These good points, however, are undermined by a stipulation that "where all admission authorities in an authority with no selection by ability decide to adopt a 'first preference first' coordination scheme, this is acceptable practice". So what happens when families cross LEA boundaries to find the school of their choice, as many do?

With state education in turmoil, too many hostile politicians, a subversive Department for Education and Skills, and badly-managed LEAs that are envious of any form of excellence, perceptive observers believe this is one of the most dangerous times ever for grammar schools. So please email or write to national and local politicians and urge them to defend parental choice and (voluntary) academic selection.

Northern Ireland's grammars under imminent threat

A statutory instrument (Parliamentary regulations), blandly entitled The Education (Northern Ireland) Order 2006, has now been published by ministers in Westminister. If approved, this will destroy Northern Ireland's 69 grammar schools by outlawing all academic selection.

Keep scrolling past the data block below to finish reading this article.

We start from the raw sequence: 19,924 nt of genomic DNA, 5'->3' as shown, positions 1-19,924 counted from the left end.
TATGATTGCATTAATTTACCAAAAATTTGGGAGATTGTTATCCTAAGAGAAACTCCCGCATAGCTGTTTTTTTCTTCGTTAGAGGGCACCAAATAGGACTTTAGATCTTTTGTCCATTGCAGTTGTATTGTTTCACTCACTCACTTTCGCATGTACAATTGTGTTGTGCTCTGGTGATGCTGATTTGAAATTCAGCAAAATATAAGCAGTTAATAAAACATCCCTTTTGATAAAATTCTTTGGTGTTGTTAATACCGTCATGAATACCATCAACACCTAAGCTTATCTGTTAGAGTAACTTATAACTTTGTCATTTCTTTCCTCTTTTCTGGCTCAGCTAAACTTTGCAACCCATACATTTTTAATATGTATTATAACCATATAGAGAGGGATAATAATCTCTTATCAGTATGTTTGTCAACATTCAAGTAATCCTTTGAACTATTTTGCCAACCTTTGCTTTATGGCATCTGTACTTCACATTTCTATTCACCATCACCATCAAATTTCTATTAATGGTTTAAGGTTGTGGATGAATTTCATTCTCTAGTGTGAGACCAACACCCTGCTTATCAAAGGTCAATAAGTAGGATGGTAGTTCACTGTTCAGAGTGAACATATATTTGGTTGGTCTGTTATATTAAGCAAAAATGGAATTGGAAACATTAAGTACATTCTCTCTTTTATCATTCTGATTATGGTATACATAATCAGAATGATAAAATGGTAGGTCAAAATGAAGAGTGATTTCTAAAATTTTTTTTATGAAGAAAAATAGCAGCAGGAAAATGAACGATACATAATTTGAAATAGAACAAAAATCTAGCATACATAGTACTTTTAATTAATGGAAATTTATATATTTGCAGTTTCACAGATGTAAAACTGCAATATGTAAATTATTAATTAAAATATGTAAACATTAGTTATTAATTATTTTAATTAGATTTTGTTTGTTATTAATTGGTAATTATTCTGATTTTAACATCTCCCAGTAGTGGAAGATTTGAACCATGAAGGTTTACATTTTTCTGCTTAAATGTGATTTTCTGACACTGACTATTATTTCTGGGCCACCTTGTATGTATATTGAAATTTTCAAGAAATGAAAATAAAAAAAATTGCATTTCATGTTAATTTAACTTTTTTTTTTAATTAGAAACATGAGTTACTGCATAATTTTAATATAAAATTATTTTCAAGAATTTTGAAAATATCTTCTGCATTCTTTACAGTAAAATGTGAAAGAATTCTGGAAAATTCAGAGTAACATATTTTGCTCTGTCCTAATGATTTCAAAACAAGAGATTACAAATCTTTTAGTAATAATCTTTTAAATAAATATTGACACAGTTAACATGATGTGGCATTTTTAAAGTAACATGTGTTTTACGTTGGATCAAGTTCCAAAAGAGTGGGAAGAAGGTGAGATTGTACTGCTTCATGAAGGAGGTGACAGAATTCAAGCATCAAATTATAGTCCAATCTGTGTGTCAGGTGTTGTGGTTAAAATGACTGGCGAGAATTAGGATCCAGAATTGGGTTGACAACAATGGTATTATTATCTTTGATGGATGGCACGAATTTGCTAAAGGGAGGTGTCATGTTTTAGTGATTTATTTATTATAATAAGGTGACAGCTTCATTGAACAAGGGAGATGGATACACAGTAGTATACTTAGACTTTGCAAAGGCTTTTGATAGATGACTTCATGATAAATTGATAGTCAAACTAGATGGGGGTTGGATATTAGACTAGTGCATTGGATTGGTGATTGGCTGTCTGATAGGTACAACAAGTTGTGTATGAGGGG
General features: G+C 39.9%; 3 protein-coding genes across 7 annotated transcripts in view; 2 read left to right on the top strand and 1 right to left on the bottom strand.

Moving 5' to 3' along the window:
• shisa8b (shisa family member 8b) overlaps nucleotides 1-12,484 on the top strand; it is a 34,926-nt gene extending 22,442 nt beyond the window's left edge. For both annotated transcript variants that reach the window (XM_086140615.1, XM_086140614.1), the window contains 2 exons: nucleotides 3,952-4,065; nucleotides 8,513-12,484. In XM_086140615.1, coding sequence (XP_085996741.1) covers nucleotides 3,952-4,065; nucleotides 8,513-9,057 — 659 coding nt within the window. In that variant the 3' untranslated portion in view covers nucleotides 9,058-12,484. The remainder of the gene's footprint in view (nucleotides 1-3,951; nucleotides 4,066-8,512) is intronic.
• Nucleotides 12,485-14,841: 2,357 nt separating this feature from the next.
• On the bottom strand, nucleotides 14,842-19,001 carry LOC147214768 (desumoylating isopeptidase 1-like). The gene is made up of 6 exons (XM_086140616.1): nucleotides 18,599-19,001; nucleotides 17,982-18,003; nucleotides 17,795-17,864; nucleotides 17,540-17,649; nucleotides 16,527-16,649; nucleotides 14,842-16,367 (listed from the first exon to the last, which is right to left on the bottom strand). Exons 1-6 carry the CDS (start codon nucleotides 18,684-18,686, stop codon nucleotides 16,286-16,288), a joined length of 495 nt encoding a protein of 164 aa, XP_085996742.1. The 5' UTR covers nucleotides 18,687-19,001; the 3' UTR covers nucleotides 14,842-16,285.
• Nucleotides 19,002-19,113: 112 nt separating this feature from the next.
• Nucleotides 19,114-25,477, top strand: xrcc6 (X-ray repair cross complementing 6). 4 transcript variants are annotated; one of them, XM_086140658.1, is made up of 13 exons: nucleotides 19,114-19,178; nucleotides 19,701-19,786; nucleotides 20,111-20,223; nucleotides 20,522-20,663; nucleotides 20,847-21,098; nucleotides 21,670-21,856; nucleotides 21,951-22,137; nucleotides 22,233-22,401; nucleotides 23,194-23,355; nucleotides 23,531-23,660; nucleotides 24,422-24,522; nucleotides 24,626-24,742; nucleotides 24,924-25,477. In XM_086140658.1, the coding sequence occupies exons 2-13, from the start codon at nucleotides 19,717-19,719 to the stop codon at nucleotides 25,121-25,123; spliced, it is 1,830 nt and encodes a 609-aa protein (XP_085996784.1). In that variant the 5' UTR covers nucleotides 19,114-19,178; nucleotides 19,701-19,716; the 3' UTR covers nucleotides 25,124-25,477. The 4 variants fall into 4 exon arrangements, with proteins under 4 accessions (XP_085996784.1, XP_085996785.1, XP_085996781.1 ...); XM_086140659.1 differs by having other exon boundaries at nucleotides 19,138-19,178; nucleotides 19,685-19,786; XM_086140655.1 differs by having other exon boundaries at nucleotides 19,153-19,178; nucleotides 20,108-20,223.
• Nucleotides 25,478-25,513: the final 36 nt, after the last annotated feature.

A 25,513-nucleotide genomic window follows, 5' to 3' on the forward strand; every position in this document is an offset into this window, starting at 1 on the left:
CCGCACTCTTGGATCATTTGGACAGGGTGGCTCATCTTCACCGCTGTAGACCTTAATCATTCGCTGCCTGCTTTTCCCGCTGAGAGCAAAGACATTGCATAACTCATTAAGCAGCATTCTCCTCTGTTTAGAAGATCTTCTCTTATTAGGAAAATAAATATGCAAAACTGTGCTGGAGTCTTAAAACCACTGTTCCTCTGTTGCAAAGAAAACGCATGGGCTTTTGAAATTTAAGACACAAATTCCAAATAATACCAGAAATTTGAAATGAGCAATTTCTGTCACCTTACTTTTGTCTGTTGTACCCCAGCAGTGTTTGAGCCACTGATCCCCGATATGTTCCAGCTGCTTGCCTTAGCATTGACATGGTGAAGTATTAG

The Order will have other damaging effects. Because it is largely the product of educational bureaucrats employed by our Department of Education and Skills in Westminster, and like-minded ideologues employed by the Department for Education (Northern Ireland), it is a blueprint for enforcing 'progressive' ideology throughout the state system. Once the model has been tried and 'improved' in Northern Ireland, it will almost certainly be exported to England.